? brick
 ┗ ? {{#statement}}fileName.dart{{
 ┃ ┗ ? statement}}

If a statement is true, the generator will create the right file as:

? Output
 ┗ ? fileName.dart

That is why I suggest adding README to each brick that you create with the file tree. This solution will also help other developers who use your template. Then, you’ll obtain a result similar to this:

? brick
 ┗ ? {{#statement}}fileName.type{{/statement}}

Complex model solution

? __brick__
 ┣ ? lib
 ┃ ┣ ? communication
 ┃ ┃ ┣ ? network
 ┃ ┃ ┃ ┣ ? dto
 ┃ ┃ ┃ ┃ ┣ ? {{modelName.snakeCase()}}
 ┃ ┃ ┃ ┃ ┃ ┣ ? {{#createToJson}}requests{{/createToJson}}
 ┃ ┃ ┃ ┃ ┃ ┃ ┗ ? {{modelName.snakeCase()}}_request_dto.dart 
 ┃ ┃ ┃ ┃ ┃ ┣ ? {{#createFromJson}}responses{{/createFromJson}}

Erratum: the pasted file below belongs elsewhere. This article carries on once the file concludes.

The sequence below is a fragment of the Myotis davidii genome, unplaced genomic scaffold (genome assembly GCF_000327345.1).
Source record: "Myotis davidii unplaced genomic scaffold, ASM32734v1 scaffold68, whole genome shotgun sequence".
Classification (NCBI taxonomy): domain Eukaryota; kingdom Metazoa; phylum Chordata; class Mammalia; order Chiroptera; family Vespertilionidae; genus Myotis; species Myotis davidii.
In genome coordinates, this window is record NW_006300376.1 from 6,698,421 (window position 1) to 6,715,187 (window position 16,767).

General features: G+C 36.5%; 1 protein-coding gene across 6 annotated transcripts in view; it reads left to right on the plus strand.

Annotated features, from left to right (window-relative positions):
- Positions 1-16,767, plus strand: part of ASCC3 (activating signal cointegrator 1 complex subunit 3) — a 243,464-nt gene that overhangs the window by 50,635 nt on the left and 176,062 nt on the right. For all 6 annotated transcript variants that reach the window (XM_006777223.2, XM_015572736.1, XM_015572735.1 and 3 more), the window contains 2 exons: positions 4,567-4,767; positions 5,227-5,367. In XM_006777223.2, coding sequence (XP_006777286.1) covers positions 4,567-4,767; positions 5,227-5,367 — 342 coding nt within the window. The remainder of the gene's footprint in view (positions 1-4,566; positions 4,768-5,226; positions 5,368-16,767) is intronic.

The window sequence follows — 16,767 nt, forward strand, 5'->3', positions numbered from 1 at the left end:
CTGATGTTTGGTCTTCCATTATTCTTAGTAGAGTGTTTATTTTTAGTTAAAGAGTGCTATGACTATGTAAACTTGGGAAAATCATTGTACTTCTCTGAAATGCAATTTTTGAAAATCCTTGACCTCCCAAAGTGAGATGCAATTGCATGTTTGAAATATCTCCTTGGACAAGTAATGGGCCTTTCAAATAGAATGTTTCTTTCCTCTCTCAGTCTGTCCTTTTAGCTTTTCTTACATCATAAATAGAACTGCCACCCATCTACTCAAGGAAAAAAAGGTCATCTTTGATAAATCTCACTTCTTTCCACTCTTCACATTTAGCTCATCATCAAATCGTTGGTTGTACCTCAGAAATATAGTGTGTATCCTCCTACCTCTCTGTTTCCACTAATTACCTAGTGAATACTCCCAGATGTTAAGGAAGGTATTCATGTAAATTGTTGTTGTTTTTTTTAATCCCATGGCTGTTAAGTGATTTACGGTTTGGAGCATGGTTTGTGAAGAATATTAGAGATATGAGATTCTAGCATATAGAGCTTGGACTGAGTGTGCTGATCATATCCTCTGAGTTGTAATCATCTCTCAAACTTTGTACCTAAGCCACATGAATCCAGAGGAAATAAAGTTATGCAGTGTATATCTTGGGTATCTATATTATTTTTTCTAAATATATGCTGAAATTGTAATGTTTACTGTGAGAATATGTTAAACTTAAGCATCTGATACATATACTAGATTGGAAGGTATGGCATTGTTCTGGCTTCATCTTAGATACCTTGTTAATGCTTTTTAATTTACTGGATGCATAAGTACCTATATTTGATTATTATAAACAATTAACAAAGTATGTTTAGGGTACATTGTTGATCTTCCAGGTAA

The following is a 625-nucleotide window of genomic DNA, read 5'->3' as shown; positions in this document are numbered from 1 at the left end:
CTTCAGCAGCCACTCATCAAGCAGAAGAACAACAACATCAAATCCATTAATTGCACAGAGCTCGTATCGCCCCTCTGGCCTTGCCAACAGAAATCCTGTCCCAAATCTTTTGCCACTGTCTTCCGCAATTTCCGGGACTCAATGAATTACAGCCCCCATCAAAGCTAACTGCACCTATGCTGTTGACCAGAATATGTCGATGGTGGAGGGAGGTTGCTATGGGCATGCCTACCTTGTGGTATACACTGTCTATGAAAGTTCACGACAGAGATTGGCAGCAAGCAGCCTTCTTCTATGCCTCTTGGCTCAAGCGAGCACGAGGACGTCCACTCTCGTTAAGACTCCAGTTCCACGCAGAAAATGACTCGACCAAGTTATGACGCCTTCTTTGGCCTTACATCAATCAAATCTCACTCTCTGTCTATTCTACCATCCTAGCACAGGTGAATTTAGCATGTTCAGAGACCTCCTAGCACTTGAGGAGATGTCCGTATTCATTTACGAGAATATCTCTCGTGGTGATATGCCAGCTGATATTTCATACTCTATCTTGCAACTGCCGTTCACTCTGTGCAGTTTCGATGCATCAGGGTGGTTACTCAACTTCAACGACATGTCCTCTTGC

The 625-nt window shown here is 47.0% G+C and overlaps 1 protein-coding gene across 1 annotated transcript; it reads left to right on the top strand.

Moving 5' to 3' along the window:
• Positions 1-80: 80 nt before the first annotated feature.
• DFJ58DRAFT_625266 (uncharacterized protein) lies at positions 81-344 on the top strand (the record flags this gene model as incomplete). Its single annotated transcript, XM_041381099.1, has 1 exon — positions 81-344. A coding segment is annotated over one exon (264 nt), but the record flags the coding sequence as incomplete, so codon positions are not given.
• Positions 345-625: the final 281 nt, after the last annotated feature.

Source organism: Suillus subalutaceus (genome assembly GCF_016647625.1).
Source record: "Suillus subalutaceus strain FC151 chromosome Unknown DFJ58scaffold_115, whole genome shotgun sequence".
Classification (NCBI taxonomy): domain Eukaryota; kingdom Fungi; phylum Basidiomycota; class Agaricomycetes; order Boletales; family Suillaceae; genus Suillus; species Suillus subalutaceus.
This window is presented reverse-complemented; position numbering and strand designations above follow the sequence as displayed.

┃ ┃ ┃ ┃ ┃ ┃ ┗ ? {{modelName.snakeCase()}}_response_dto.dart
 ┃ ┣ ? domain
 ┃ ┃ ┣ ? models
 ┃ ┃ ┃ ┣ ? {{#createDirectory}}{{modelName.snakeCase()}}{{/createDirectory}}
 ┃ ┃ ┃ ┃ ┗ ? {{modelName.snakeCase()}}.dart
 ┃ ┃ ┃ ┗ ? {{^createDirectory}}{{modelName.snakeCase()}}.dart{{/createDirectory}}

You need to know that # and ^ characters indicate whether the statement is true or false. Request and response directories with files will be created only if the corresponding booleans are true. On the other hand, domain models will be created in all cases, either in a separate directory or in models.

What else can you use mason for?

In addition to models, mason can also be used to generate other types of code and components in a Flutter app. For example, developers can create a brick for a custom widget which can include the necessary import statements and code for the widget’s constructors, properties, and methods. This way they save time and reduce the amount of repetitive code that needs to be written for each widget.